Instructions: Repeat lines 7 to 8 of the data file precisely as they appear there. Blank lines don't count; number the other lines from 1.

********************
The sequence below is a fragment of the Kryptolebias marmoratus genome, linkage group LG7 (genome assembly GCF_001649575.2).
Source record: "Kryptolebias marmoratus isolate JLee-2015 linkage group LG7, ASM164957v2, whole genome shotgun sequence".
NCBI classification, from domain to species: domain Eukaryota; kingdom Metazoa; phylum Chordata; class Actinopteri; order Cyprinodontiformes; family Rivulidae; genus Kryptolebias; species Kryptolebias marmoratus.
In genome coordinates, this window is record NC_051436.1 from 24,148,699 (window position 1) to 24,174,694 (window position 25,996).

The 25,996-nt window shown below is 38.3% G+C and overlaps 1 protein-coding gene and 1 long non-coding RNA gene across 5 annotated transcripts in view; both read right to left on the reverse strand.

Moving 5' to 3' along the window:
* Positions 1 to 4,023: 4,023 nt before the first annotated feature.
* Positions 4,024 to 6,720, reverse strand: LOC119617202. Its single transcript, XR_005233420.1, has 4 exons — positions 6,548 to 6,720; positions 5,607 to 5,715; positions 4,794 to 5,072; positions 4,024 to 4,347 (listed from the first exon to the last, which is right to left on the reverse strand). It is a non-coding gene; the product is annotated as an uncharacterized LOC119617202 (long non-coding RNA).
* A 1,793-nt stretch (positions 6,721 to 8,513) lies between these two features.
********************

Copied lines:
* Positions 1 to 4,023: 4,023 nt before the first annotated feature.
* Positions 4,024 to 6,720, reverse strand: LOC119617202. Its single transcript, XR_005233420.1, has 4 exons — positions 6,548 to 6,720; positions 5,607 to 5,715; positions 4,794 to 5,072; positions 4,024 to 4,347 (listed from the first exon to the last, which is right to left on the reverse strand). It is a non-coding gene; the product is annotated as an uncharacterized LOC119617202 (long non-coding RNA).